Randomized Trial Confirms Value of Tofacitinib in RA


Tofacitinib proves a powerful adjunct to methotrexate (but that DMARD only) in a new clinical trial of rheumatoid arthritis. Also in the nonspecialty journals: Shoe wedges for OA, and when to order ANA tests.

Last week's articles on rheumatology topics in the major non-rheumatology journals

Tofacitinib in Combination With Nonbiologic Disease-Modifying Antirheumatic Drugs in Patients With Active Rheumatoid Arthritis: A Randomized TrialAnn Intern Med, August 20, 2013

This randomized trial was designed to evaluate the efficacy and safety of tofacitinib added to nonbiologic disease-modifying anti-rheumatic drugs (DMARDs), but the only DMARD with statistical power was methotrexate. Results were consistent with previous studies. There were three primary endpoints. In 792 patients with active RA despite methotrexate (77.2%) and other DMARDs, over half the patients in the tofacitinib group reached American College of Rheumatology 20% improvement (ACR20), compared to 31% in the placebo group after six months. After six months, 12.5% in the high-dose group, and 8.5% in the low dose group, reached Disease Activity Score for 28-joint counts based on the erythrocyte sedimentation rate (DAS28-4[ESR]), compared to 2.6% in the placebo group. The reduction in the Health Assessment Questionnaire Disability Index (HAQ-DI) with tofacitinib was about twice the minimum clinically important difference after three months, but was barely significant in the placebo group. (HAQ-DI responds early to treatment.) Patients assigned to placebo were switched to tofacitinib after three months or six months, and followed for one year. The most common adverse events were upper respiratory tract infections. Four opportunistic infections and one death by respiratory failure were considered treatment-related.

Lateral Wedge Insoles as a Conservative Treatment for Pain in Patients With Medial Knee Osteoarthritis: A Meta-analysisJAMA, August 21, 2013

A meta-analysis concludes that lateral wedges do not reduce pain in medial knee osteoarthritis. Randomized trials, systematic reviews and meta-analyses have found a statistically significant association between the use of lateral wedges and reduction in pain. However, as the trials become better designed, and the analysis becomes more rigorous, the effect becomes weaker. Guidelines of different organizations have no consensus. Some guidelines acknowledge the weak evidence, but conclude that given the low cost and risk, lateral wedges may be worth trying. This meta-analysis includes 12 trials of lateral wedge treatment. The pooled standardized mean difference suggested an effect of two points on the 20-point Western Ontario and McMaster Universities Arthritis Index pain scale. But larger trials with a lower risk of bias showed lower effect. Randomized trials comparing insoles to no insoles may be subject to patient bias. When these studies were restricted to those using a neutral insole comparator, they no longer showed a significant or clinically important association.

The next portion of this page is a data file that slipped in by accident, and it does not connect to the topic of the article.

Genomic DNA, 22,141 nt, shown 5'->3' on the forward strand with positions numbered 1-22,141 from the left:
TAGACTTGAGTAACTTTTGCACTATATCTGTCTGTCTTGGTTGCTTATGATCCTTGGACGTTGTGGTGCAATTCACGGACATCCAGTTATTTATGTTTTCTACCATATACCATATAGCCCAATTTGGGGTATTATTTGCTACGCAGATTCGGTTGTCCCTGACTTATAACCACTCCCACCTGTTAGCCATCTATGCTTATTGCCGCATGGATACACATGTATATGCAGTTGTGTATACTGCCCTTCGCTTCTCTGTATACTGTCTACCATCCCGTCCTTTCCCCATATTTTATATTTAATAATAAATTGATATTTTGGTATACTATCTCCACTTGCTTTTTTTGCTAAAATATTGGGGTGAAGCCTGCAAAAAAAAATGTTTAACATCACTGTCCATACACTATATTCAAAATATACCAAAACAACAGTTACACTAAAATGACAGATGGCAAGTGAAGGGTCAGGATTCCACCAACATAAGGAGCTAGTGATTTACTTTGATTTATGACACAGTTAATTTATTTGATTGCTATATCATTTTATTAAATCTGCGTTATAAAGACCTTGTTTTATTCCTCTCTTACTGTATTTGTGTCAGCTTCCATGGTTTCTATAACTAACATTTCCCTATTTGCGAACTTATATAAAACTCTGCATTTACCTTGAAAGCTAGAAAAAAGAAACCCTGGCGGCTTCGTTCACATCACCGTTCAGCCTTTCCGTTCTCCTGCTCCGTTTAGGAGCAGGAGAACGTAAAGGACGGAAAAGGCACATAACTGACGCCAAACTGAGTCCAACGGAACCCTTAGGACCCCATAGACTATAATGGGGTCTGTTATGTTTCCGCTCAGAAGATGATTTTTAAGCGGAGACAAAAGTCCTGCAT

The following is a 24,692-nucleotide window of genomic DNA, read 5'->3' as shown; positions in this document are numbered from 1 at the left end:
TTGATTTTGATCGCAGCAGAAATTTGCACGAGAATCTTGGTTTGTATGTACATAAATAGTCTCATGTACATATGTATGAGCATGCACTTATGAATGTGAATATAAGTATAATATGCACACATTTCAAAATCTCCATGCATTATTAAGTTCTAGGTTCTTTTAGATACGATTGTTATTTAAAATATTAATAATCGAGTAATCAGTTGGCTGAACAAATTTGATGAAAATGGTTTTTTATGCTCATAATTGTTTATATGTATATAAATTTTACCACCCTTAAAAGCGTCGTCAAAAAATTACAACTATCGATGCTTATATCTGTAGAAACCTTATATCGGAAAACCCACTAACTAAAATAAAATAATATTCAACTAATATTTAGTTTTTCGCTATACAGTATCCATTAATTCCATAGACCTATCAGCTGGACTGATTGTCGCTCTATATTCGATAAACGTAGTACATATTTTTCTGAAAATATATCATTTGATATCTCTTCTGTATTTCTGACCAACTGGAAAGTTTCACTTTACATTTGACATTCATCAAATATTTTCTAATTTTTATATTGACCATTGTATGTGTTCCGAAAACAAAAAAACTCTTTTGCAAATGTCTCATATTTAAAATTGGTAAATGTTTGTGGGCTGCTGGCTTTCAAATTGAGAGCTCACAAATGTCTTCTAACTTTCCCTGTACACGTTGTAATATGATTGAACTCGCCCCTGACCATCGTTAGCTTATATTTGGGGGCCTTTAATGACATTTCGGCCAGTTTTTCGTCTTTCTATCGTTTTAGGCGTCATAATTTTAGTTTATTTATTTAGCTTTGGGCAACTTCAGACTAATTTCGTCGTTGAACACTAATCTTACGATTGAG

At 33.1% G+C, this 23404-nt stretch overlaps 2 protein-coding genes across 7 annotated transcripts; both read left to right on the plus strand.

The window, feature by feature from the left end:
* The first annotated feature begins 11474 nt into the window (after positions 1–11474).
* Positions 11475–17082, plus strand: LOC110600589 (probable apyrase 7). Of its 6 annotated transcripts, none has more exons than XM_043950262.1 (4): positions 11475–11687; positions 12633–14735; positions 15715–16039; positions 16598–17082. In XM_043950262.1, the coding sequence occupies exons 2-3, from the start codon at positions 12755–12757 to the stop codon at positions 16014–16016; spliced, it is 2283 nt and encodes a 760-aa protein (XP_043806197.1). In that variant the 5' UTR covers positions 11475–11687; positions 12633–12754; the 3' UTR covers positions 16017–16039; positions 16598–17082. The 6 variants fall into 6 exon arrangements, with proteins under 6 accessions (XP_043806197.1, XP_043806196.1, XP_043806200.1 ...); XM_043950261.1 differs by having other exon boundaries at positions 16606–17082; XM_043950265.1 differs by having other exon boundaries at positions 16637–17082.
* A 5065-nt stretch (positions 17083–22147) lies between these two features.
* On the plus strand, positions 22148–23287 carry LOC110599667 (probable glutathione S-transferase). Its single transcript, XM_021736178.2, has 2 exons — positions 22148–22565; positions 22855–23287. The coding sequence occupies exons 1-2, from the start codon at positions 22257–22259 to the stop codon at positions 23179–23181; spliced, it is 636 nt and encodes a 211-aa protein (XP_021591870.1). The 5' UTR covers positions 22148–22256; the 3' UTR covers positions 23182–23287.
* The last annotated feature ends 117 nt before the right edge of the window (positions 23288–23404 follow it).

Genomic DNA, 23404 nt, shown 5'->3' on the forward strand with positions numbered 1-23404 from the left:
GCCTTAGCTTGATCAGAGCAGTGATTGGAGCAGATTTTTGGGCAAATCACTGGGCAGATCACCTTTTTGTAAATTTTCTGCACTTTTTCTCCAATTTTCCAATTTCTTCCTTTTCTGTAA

Case 26-2013 - A 46-Year-Old Woman with Muscle Pain and SwellingN Engl J Med, August 22, 2013

Muscle Pain and SwellingNow@NEJM, August 23, 2013

The patient in this case study presented with symptoms of an atypical myositis: asymmetrical muscle pain and swelling in the proximal limbs. Over the course of two weeks, she developed symptoms more typical of myositis: symmetrical muscle pain and weakness, weakness in her neck, difficulty holding up her head, difficulty swallowing, garbled speech, and double vision. The weakness also progressed to the distal limbs. Meanwhile, radiology showed a 9 cm x 9 cm x 12.4 cm soft-tissue opaque mass, on the right anterior mediastinum, compressing the right atrium, which raised suspicion of a thyoma causing a paraneoplastic syndrome. After a trial of pyridostigmine and a biopsy, she was diagnosed with inflammatory myopathy and myasthenia gravis associated with thyoma. The mass was removed, and she was treated with glucuocorticoids, after which both drugs  were tapered and discontinued. The prognosis is excellent. The patient, a journalist, was present at the conference and described her experience.

Rational Testing: When to order an antinuclear antibody testBMJ, August 21, 2013

This review intended for primary care practitioners in the UK emphasizes the clinical assessment that should be done before ordering an antinuclear antibody test. Because of the low specificity, “It is important to reserve testing for antinuclear antibody (and extractable nuclear antigens) to patients for whom there is a high pre-test suspicion of systemic autoimmune disease, and to avoid using it as a screening tool in patients complaining of fatigue and generalized musculoskeletal pain,” says the review. It is important to indicate the diseases being considered, it adds, rather than simply ordering an “autoantibody profile.” The authors give checklists of features and symptoms of autoimmune rheumatic diseases and systemic lupus erythematosus.In patients with sciatica, MRI at 1 year did not differentiate between a favorable or unfavorable outcomeAnn Intern Med, August 20, 2013
This review of el Barzouhi’s study in the New England Journal of Medicinereminds internists that MRI does not enhance clinical decisions for patients with sciatica. Its value in this situation is limited to assisting surgeons in planning operative procedures for those already been selected for surgery.

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